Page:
How the West was won
UConn shoos Gonzaga for first-ever Final Four berth
Posted: Sunday March 21, 1999 01:29 AM
PHOENIX (AP) -- Finally, barely, Connecticut is in the Final Four.
Gonzaga's NCAA Tournament magic evaporated in the frantic final few minutes Saturday against the Huskies' relentless defense and strength on the offensive boards as the Big East champions pulled out a 67-62 victory.
"I'm not sure we had to work any harder for a victory all year," coach Jim Calhoun said. "We didn't play our great game, but we played our heart game."
Connecticut's All-American, Richard Hamilton, scored 21 points and Khalid El-Amin gained redemption after a horrendous 0-for-12 shooting game by making two free throws with 34.4 seconds remaining.
Kevin Freeman, who had 13 points and 15 rebounds -- 10 off the offensive boards -- iced it with two free throws with 6.2 seconds to play.
"I didn't score a bucket from the field, and we still won," El-Amin said. "That just shows the kind of character we have."
Connecticut (32-2), the No. 1 seed in the West, was a much-publicized 0-3 in regional finals under Calhoun in the 1990s. After it was finished, the players doused their coach with water and the Husky fans chanted "Final Four! Final Four!"
"All those teams before, I loved them, and I love this team," Calhoun said. "I can smile a lot. ... Every one of those kids I love. They never gave me any disappointment. Fate and other good teams and players got in the way and we didn't move on. This is for them."
It was never easy against the scrappy Zags (28-7), who never trailed by more than six points despite an ugly shooting day from Matt Santangelo (1-for-9) and Richie Frahm (2-for-11).
"I want the nation to know the Gonzaga basketball team is a hard-nosed team that always fights," said Quentin Hall, the Zags' Bahamian point guard. "I want to be remembered as a winner and somebody who never gave up."
Gonzaga shot just 35 percent (20-for-57) and was only 5-for-21 on 3-pointers. Connecticut wasn't much better at 37 percent (24-for-65) and was 0-for-9 from long range.
The difference was on the boards, where the Huskies outrebounded the Zags 47-33, including 21 offensive rebounds.
"They are a tremendous athletic and physical team," Gonzaga center Jeremy Eaton said. "They crashed extra hard on us. A couple of times we got our hands on the ball but could not reel them in like we should. When you get outrebounded, it's an easy way to look at why we lost the game."
When Jake Voskuhl scored inside on a pass from Hamilton to put the Huskies ahead 63-59 with just over a minute remaining, the Zags looked finished for good.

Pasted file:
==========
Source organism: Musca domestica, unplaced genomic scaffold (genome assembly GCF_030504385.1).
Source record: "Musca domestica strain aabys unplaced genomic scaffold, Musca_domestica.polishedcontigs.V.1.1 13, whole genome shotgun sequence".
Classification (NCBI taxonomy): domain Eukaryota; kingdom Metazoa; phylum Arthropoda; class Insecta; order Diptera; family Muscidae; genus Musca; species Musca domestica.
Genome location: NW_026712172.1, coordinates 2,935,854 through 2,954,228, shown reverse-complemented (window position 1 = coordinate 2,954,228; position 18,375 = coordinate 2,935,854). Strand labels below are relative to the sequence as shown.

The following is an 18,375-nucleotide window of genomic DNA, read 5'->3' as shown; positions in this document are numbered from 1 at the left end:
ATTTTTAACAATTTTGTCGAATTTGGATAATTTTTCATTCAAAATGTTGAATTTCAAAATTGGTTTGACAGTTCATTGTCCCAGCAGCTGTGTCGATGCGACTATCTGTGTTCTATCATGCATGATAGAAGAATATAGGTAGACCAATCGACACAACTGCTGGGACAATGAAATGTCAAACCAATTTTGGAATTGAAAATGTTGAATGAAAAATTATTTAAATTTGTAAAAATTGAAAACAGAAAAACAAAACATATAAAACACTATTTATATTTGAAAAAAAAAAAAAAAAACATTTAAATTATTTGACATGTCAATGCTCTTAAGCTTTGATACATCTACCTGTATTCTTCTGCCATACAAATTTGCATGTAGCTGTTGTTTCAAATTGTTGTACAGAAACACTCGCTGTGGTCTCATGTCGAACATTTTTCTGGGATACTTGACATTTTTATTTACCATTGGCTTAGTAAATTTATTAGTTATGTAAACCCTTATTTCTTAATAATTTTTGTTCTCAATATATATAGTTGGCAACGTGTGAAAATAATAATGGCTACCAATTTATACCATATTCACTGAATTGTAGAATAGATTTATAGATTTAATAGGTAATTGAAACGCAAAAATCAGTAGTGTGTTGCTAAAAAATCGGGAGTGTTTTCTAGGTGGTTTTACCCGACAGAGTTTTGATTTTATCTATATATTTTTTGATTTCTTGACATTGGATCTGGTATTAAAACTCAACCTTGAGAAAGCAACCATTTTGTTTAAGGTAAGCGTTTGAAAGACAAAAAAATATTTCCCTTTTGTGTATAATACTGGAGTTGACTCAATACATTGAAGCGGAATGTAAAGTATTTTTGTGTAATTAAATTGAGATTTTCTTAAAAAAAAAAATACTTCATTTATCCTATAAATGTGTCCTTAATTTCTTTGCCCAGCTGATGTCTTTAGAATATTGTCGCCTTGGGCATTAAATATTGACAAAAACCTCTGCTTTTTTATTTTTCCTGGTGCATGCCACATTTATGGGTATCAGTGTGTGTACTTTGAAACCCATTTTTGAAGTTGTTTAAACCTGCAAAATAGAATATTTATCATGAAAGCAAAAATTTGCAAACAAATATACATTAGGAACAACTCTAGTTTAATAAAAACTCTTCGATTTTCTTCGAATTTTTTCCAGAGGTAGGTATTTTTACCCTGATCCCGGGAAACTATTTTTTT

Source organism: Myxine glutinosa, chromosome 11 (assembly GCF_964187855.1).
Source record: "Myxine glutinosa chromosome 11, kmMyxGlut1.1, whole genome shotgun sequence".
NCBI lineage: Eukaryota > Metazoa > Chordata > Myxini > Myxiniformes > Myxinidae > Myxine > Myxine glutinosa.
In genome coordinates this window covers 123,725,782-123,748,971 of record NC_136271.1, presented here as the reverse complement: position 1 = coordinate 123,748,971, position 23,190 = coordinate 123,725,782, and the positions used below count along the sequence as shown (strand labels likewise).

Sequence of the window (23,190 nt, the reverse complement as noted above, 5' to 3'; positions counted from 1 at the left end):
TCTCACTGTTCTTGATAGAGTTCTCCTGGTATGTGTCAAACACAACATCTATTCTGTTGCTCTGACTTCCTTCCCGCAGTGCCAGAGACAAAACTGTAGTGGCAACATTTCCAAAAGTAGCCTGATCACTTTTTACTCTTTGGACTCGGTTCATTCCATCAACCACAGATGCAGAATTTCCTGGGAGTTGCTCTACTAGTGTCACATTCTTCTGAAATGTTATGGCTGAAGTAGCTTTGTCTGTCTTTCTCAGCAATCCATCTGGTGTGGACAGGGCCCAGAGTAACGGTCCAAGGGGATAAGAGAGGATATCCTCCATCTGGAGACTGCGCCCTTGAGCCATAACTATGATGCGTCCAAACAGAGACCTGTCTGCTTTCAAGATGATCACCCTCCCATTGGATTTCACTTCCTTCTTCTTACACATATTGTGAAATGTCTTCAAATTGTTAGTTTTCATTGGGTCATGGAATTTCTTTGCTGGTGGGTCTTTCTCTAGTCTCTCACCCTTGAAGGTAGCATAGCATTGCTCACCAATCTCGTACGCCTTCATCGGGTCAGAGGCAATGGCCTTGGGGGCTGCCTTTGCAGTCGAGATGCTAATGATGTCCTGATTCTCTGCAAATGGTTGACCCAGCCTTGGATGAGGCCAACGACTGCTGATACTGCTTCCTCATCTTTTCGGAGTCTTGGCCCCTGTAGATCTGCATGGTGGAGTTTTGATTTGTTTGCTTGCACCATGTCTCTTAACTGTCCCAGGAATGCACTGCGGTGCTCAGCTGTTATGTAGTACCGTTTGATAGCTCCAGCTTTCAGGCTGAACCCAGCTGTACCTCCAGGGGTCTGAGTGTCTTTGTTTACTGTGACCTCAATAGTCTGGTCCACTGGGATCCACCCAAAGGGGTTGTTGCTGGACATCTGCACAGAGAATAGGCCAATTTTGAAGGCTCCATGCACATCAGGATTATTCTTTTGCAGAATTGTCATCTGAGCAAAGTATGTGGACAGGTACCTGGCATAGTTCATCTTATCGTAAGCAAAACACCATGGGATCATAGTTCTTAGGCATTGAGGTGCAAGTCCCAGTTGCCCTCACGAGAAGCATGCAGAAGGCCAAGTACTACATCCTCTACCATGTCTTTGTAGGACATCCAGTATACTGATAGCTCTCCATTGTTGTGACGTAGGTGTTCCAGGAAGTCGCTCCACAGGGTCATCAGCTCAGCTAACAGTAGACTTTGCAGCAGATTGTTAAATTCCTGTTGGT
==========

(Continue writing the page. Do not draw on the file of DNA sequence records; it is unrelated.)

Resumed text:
But Hall, who had 18 points and eight rebounds, threw in a one-handed 3-pointer with Hamilton all over him to cut the lead to 63-62 with 36.6 seconds to go. Hall fouled El-Amin on the inbounds play, and the beleaguered Connecticut point guard sank two free throws to stretch it back to a three-point lead.
The Bulldogs, just 5-for-21 from 3-point range after shooting 51 percent from behind the line the first three tournament games, turned down a long, game-tying try in favor of going inside. When Santangelo missed one last time on a drive, Freeman grabbed the rebound, Hall fouled him, and the Zags' amazing run was over.
"I probably should have kicked it out," Santangelo said. "I felt if I scored, there was still some time left to get a foul and another possession. Maybe it was a bad decision on my part."
The little Jesuit school from Spokane, Wash., John Stockton's alma mater, had been in the tournament just once before, and never had won a tournament game until its string of triumphs over Minnesota, Stanford and Florida.
"Hopefully we showed people we belong here," Gonzaga coach Dan Monson said. "It's been a tremendous ride for these kids."
Gonzaga won its three tournament games from outside. The Zags stayed close to Connecticut with their inside game, and by keeping the tempo slow most of the afternoon. Eaton had 11 points and three blocked shots, while Casey Calvary added nine points, eight rebounds and two blocks.
El-Amin had a lousy day from the start. He drew his second foul just four minutes into the contest and spent all but the final few seconds of the half on the bench.
With Mike Leasure coming off the bench to score seven first-half points in five minutes, Gonzaga had a 32-31 lead at the break.
The Zags were ahead 41-37, and the mostly pro-Bulldogs crowd at America West Arena was roaring, after Calvary's rebound stuff shot with 16:26 to play. Then Connecticut mounted its only sustained run of the game. Hamilton scored twice to ignite a 14-4 surge. Ricky Moore, who scored 12 points, converted a three-point play with 8:28 to play to give the Huskies their biggest lead, 51-45.
But, just as they did against Stanford and Florida, the Zags of the West Coast Conference came back.
Hall scored six quick points. He hit a 3-pointer, Gonzaga's first after eight second-half misses, then had a three-point play on a drive to the basket, and it was tied at 53 with 6:45 to go.Freeman made two free throws and Saunders scored on a rebound, and the Zags never could catch the Huskies again.
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